11. Don’t try to stand out from the crowd; avoid crowds altogether.

12. If you accept the pain, it cannot hurt you.

13. Never compare your inside with somebody else’s outside.

14. Dying young is overrated.

15. The most important thing a creative person can learn professionally is where to draw the red line that separates what you are willing to do, and what you are not.

16. The world is changing.

17. Merit can be bought. Passion can’t.

18. Avoid the Watercooler Gang.

19. Sing in your own voice.

20. The choice of media is irrelevant.

21. Selling out is harder than it looks.

22. Nobody cares. Do it for yourself.

23. Worrying about “Commercial vs. Artistic” is a complete waste of time.

24. Don’t worry about finding inspiration. It comes eventually.

25. You have to find your own schtick.

26. Write from the heart.

27. The best way to get approval is not to need it.

28. Power is never given. Power is taken.

29. Whatever choice you make, The Devil gets his due eventually.

30. The hardest part of being creative is getting used to it.

31. Remain frugal.

32. Allow your work to age with you.

33. Being Poor Sucks.

34. Beware of turning hobbies into jobs.

35. Savor obscurity while it lasts.

36. Start blogging.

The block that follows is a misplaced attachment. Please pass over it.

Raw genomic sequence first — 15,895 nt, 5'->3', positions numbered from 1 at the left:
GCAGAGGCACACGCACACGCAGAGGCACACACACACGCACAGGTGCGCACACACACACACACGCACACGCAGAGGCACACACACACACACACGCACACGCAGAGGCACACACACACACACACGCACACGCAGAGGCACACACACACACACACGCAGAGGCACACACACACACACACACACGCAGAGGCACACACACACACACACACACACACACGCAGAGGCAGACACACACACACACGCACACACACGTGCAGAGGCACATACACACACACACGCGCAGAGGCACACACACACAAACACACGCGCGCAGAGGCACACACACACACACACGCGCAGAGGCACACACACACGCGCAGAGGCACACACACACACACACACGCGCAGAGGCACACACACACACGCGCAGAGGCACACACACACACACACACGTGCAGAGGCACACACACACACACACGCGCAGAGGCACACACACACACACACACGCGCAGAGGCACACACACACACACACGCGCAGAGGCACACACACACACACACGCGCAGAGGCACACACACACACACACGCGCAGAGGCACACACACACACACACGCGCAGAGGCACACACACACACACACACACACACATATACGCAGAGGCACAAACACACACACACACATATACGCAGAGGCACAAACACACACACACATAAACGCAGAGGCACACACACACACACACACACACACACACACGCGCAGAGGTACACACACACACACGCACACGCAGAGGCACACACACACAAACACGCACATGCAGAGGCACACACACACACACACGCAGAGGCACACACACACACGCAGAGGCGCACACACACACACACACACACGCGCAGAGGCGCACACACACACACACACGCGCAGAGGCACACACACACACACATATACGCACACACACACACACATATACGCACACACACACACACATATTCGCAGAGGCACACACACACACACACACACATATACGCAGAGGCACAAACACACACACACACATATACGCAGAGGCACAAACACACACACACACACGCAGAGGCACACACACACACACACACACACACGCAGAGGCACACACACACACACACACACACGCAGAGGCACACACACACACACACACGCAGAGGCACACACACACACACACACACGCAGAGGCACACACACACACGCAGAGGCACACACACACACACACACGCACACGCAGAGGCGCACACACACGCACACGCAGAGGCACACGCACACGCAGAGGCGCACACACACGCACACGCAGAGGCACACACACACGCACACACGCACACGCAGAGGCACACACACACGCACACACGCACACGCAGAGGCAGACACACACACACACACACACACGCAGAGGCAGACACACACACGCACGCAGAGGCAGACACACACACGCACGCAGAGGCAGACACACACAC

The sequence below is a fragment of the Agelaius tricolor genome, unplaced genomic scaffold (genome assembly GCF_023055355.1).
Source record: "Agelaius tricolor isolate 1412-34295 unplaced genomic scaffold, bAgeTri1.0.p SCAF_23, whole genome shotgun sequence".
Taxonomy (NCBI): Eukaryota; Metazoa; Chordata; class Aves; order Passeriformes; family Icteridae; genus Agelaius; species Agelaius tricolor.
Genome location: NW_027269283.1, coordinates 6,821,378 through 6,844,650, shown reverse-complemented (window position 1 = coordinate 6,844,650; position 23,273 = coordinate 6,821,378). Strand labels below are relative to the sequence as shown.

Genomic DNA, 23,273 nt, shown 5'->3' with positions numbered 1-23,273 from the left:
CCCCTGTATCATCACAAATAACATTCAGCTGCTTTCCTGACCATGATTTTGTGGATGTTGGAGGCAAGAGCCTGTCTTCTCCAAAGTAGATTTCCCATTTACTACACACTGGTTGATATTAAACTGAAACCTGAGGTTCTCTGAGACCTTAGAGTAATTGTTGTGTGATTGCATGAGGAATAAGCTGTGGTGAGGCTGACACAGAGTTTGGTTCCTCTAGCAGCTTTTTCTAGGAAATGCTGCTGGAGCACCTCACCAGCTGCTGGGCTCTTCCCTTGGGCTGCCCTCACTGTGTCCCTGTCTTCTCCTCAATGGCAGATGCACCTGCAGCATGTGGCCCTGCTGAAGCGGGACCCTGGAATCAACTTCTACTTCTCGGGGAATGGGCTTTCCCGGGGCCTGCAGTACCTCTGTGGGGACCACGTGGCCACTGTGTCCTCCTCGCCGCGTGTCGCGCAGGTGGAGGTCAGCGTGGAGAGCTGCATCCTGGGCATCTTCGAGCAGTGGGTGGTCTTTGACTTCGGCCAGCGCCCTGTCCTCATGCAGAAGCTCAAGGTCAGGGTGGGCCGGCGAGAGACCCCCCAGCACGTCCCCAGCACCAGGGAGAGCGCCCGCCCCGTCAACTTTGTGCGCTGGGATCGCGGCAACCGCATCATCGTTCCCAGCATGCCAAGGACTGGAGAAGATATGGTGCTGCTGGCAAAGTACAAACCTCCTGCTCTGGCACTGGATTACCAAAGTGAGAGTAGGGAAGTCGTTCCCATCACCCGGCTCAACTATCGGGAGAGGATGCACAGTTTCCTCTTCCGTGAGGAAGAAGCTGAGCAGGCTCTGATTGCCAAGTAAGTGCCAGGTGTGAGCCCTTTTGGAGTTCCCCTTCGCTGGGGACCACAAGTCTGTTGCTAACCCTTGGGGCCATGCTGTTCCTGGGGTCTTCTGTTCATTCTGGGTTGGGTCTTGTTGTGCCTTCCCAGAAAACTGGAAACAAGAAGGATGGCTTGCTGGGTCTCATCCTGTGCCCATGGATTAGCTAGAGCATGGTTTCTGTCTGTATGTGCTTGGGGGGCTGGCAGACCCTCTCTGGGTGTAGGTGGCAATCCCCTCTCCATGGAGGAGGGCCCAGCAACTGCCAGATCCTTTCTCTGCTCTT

Uh, start blogging?

Well, his point is that blogs help make things happen indirectly. In a world driven by statistics and ROI, blogging can be a creative marketing tool, you just need the time. And eventually, if done well, your blog, or product, will become the “Social Object” – the reason people talk to each other in the first place. And then – voila – the “Social Object” becomes a “node” of your social network.

I think what I like the most is his approach: blog for yourself. I’ve found blogging a daunting task, although I really want to keep up with it. Why? It’s because I think people care, and so it has to be perfectly informative and useful. I don’t want to embarrass myself. But if I remember these tips on How to Be Creative, it really shouldn’t matter, right?

Anyway, it’s heady stuff, and I find it fascinating, and intend to keep plowing through.